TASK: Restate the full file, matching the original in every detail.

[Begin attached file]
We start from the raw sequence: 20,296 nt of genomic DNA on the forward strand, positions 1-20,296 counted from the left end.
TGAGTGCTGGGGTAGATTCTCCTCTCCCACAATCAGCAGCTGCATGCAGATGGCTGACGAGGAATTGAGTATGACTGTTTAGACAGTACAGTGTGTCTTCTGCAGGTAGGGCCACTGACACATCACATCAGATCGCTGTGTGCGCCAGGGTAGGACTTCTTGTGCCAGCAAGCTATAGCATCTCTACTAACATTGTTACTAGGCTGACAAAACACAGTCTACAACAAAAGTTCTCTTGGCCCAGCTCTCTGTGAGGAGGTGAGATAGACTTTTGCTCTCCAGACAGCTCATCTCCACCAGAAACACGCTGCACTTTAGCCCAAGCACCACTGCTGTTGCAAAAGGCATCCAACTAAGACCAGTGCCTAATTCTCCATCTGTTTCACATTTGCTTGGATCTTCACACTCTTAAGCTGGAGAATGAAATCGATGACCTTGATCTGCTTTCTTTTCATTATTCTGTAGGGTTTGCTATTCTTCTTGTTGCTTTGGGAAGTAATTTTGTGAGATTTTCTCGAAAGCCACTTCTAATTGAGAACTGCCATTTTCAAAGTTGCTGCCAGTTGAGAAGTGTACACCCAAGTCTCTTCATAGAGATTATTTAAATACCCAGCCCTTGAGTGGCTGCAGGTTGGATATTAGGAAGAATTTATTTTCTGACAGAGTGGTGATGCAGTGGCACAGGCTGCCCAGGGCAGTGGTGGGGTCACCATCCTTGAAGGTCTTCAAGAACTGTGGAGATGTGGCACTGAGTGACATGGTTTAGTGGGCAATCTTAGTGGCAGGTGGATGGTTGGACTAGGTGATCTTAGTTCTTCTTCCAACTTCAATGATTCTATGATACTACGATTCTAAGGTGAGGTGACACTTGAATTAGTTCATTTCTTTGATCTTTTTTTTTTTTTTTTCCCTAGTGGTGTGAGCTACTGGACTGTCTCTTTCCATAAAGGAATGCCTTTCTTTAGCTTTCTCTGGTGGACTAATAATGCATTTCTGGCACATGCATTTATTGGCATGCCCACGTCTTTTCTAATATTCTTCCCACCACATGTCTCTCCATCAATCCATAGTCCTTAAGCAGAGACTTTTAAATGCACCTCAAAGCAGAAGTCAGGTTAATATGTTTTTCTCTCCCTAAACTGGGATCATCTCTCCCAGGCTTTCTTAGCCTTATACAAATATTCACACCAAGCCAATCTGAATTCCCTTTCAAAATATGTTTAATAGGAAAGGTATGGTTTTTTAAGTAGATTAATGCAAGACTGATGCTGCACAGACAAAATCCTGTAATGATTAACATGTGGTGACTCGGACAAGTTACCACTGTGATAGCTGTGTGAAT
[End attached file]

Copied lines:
We start from the raw sequence: 20,296 nt of genomic DNA on the forward strand, positions 1-20,296 counted from the left end.
TGAGTGCTGGGGTAGATTCTCCTCTCCCACAATCAGCAGCTGCATGCAGATGGCTGACGAGGAATTGAGTATGACTGTTTAGACAGTACAGTGTGTCTTCTGCAGGTAGGGCCACTGACACATCACATCAGATCGCTGTGTGCGCCAGGGTAGGACTTCTTGTGCCAGCAAGCTATAGCATCTCTACTAACATTGTTACTAGGCTGACAAAACACAGTCTACAACAAAAGTTCTCTTGGCCCAGCTCTCTGTGAGGAGGTGAGATAGACTTTTGCTCTCCAGACAGCTCATCTCCACCAGAAACACGCTGCACTTTAGCCCAAGCACCACTGCTGTTGCAAAAGGCATCCAACTAAGACCAGTGCCTAATTCTCCATCTGTTTCACATTTGCTTGGATCTTCACACTCTTAAGCTGGAGAATGAAATCGATGACCTTGATCTGCTTTCTTTTCATTATTCTGTAGGGTTTGCTATTCTTCTTGTTGCTTTGGGAAGTAATTTTGTGAGATTTTCTCGAAAGCCACTTCTAATTGAGAACTGCCATTTTCAAAGTTGCTGCCAGTTGAGAAGTGTACACCCAAGTCTCTTCATAGAGATTATTTAAATACCCAGCCCTTGAGTGGCTGCAGGTTGGATATTAGGAAGAATTTATTTTCTGACAGAGTGGTGATGCAGTGGCACAGGCTGCCCAGGGCAGTGGTGGGGTCACCATCCTTGAAGGTCTTCAAGAACTGTGGAGATGTGGCACTGAGTGACATGGTTTAGTGGGCAATCTTAGTGGCAGGTGGATGGTTGGACTAGGTGATCTTAGTTCTTCTTCCAACTTCAATGATTCTATGATACTACGATTCTAAGGTGAGGTGACACTTGAATTAGTTCATTTCTTTGATCTTTTTTTTTTTTTTTTCCCTAGTGGTGTGAGCTACTGGACTGTCTCTTTCCATAAAGGAATGCCTTTCTTTAGCTTTCTCTGGTGGACTAATAATGCATTTCTGGCACATGCATTTATTGGCATGCCCACGTCTTTTCTAATATTCTTCCCACCACATGTCTCTCCATCAATCCATAGTCCTTAAGCAGAGACTTTTAAATGCACCTCAAAGCAGAAGTCAGGTTAATATGTTTTTCTCTCCCTAAACTGGGATCATCTCTCCCAGGCTTTCTTAGCCTTATACAAATATTCACACCAAGCCAATCTGAATTCCCTTTCAAAATATGTTTAATAGGAAAGGTATGGTTTTTTAAGTAGATTAATGCAAGACTGATGCTGCACAGACAAAATCCTGTAATGATTAACATGTGGTGACTCGGACAAGTTACCACTGTGATAGCTGTGTGAAT